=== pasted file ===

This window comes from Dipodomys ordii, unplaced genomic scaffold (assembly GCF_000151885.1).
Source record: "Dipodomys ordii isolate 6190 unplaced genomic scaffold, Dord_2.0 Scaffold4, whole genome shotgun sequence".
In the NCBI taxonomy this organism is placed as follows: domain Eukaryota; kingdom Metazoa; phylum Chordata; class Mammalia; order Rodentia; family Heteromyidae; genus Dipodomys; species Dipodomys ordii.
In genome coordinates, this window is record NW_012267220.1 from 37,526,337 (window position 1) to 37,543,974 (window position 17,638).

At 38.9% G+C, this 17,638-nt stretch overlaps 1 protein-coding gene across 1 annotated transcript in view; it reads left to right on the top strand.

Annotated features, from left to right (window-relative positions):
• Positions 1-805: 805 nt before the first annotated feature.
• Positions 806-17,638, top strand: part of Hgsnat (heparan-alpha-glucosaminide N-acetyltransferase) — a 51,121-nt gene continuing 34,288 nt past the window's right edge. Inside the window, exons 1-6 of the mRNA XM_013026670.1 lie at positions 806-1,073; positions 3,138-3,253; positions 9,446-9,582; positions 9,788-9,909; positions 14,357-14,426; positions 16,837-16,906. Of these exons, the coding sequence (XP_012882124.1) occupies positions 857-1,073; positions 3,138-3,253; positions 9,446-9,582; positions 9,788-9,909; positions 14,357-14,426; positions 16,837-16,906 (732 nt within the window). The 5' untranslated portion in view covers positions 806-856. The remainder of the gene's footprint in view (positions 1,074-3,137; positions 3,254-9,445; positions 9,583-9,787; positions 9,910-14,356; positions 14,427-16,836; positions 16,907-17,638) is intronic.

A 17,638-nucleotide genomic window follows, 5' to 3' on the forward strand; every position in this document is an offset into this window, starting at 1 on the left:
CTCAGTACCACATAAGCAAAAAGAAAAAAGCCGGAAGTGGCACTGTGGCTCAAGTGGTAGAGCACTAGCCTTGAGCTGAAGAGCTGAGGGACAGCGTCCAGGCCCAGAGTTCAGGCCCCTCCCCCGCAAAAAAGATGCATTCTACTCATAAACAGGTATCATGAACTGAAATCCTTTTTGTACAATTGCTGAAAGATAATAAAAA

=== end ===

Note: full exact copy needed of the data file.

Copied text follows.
This window comes from Dipodomys ordii, unplaced genomic scaffold (assembly GCF_000151885.1).
Source record: "Dipodomys ordii isolate 6190 unplaced genomic scaffold, Dord_2.0 Scaffold4, whole genome shotgun sequence".
In the NCBI taxonomy this organism is placed as follows: domain Eukaryota; kingdom Metazoa; phylum Chordata; class Mammalia; order Rodentia; family Heteromyidae; genus Dipodomys; species Dipodomys ordii.
In genome coordinates, this window is record NW_012267220.1 from 37,526,337 (window position 1) to 37,543,974 (window position 17,638).

At 38.9% G+C, this 17,638-nt stretch overlaps 1 protein-coding gene across 1 annotated transcript in view; it reads left to right on the top strand.

Annotated features, from left to right (window-relative positions):
• Positions 1-805: 805 nt before the first annotated feature.
• Positions 806-17,638, top strand: part of Hgsnat (heparan-alpha-glucosaminide N-acetyltransferase) — a 51,121-nt gene continuing 34,288 nt past the window's right edge. Inside the window, exons 1-6 of the mRNA XM_013026670.1 lie at positions 806-1,073; positions 3,138-3,253; positions 9,446-9,582; positions 9,788-9,909; positions 14,357-14,426; positions 16,837-16,906. Of these exons, the coding sequence (XP_012882124.1) occupies positions 857-1,073; positions 3,138-3,253; positions 9,446-9,582; positions 9,788-9,909; positions 14,357-14,426; positions 16,837-16,906 (732 nt within the window). The 5' untranslated portion in view covers positions 806-856. The remainder of the gene's footprint in view (positions 1,074-3,137; positions 3,254-9,445; positions 9,583-9,787; positions 9,910-14,356; positions 14,427-16,836; positions 16,907-17,638) is intronic.

A 17,638-nucleotide genomic window follows, 5' to 3' on the forward strand; every position in this document is an offset into this window, starting at 1 on the left:
CTCAGTACCACATAAGCAAAAAGAAAAAAGCCGGAAGTGGCACTGTGGCTCAAGTGGTAGAGCACTAGCCTTGAGCTGAAGAGCTGAGGGACAGCGTCCAGGCCCAGAGTTCAGGCCCCTCCCCCGCAAAAAAGATGCATTCTACTCATAAACAGGTATCATGAACTGAAATCCTTTTTGTACAATTGCTGAAAGATAATAAAAA